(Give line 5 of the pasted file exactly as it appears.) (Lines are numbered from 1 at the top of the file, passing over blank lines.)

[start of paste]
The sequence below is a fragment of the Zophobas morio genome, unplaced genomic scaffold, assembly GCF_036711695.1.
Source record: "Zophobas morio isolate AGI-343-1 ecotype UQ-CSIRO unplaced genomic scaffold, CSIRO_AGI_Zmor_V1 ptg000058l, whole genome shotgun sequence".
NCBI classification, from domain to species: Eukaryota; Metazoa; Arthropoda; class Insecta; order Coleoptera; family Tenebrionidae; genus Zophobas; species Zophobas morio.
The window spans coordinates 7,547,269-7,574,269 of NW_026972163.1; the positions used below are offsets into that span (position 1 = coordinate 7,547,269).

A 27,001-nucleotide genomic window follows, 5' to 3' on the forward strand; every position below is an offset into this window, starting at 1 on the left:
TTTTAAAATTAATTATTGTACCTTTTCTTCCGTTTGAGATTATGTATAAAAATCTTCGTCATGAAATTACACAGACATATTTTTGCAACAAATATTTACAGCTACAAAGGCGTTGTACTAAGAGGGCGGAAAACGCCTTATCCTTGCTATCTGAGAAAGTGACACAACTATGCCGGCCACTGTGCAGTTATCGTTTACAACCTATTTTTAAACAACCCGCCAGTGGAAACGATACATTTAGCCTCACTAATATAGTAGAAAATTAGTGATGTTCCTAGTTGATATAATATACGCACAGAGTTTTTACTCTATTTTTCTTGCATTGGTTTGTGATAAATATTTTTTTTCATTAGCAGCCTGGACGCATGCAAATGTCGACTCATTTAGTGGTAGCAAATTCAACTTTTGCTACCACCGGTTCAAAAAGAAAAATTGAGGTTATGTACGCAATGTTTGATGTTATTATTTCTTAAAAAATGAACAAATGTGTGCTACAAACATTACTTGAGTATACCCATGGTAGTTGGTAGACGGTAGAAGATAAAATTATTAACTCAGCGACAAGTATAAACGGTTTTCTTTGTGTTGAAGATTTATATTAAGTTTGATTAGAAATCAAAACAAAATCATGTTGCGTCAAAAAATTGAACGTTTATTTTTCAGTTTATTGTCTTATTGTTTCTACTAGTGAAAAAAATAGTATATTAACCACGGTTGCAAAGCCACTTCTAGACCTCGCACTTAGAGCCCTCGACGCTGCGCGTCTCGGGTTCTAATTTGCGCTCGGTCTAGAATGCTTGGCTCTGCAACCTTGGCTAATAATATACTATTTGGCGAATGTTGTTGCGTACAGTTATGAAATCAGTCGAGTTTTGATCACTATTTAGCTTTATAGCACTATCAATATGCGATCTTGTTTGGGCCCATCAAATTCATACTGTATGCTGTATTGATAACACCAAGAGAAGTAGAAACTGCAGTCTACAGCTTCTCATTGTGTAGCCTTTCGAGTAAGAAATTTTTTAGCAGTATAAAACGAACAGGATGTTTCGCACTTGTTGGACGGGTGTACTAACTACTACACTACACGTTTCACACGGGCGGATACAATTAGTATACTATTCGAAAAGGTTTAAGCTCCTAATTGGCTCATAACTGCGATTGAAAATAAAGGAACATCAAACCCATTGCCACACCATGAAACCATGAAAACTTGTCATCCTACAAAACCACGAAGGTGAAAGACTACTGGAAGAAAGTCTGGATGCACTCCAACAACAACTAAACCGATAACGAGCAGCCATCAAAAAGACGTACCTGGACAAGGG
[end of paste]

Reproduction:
A 27,001-nucleotide genomic window follows, 5' to 3' on the forward strand; every position below is an offset into this window, starting at 1 on the left: